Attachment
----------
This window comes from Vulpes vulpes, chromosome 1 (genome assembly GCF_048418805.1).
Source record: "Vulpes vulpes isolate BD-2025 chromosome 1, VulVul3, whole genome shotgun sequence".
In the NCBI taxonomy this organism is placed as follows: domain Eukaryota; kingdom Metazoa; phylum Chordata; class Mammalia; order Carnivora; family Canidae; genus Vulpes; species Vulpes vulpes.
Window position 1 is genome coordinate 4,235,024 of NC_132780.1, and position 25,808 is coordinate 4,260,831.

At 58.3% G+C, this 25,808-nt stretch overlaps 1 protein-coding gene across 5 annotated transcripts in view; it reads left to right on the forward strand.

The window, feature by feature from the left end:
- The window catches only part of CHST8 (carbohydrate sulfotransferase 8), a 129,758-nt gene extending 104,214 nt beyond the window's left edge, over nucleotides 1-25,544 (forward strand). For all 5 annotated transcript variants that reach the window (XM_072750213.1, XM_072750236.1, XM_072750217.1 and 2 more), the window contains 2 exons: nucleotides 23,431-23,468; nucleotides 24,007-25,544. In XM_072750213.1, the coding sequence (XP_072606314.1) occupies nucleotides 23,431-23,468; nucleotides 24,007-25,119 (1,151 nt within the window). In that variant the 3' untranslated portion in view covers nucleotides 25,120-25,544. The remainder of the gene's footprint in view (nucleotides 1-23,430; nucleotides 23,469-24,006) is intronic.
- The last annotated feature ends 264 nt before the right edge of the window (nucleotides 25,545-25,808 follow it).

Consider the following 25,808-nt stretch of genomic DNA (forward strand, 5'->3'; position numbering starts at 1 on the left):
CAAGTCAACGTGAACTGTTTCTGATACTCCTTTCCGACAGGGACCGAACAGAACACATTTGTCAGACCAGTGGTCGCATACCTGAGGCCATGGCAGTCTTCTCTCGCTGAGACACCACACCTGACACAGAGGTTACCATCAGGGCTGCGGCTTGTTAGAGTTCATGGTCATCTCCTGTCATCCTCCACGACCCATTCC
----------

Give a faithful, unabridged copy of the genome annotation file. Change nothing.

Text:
This window comes from Vulpes vulpes, chromosome 1 (genome assembly GCF_048418805.1).
Source record: "Vulpes vulpes isolate BD-2025 chromosome 1, VulVul3, whole genome shotgun sequence".
In the NCBI taxonomy this organism is placed as follows: domain Eukaryota; kingdom Metazoa; phylum Chordata; class Mammalia; order Carnivora; family Canidae; genus Vulpes; species Vulpes vulpes.
Window position 1 is genome coordinate 4,235,024 of NC_132780.1, and position 25,808 is coordinate 4,260,831.

At 58.3% G+C, this 25,808-nt stretch overlaps 1 protein-coding gene across 5 annotated transcripts in view; it reads left to right on the forward strand.

The window, feature by feature from the left end:
- The window catches only part of CHST8 (carbohydrate sulfotransferase 8), a 129,758-nt gene extending 104,214 nt beyond the window's left edge, over nucleotides 1-25,544 (forward strand). For all 5 annotated transcript variants that reach the window (XM_072750213.1, XM_072750236.1, XM_072750217.1 and 2 more), the window contains 2 exons: nucleotides 23,431-23,468; nucleotides 24,007-25,544. In XM_072750213.1, the coding sequence (XP_072606314.1) occupies nucleotides 23,431-23,468; nucleotides 24,007-25,119 (1,151 nt within the window). In that variant the 3' untranslated portion in view covers nucleotides 25,120-25,544. The remainder of the gene's footprint in view (nucleotides 1-23,430; nucleotides 23,469-24,006) is intronic.
- The last annotated feature ends 264 nt before the right edge of the window (nucleotides 25,545-25,808 follow it).

Consider the following 25,808-nt stretch of genomic DNA (forward strand, 5'->3'; position numbering starts at 1 on the left):
CAAGTCAACGTGAACTGTTTCTGATACTCCTTTCCGACAGGGACCGAACAGAACACATTTGTCAGACCAGTGGTCGCATACCTGAGGCCATGGCAGTCTTCTCTCGCTGAGACACCACACCTGACACAGAGGTTACCATCAGGGCTGCGGCTTGTTAGAGTTCATGGTCATCTCCTGTCATCCTCCACGACCCATTCC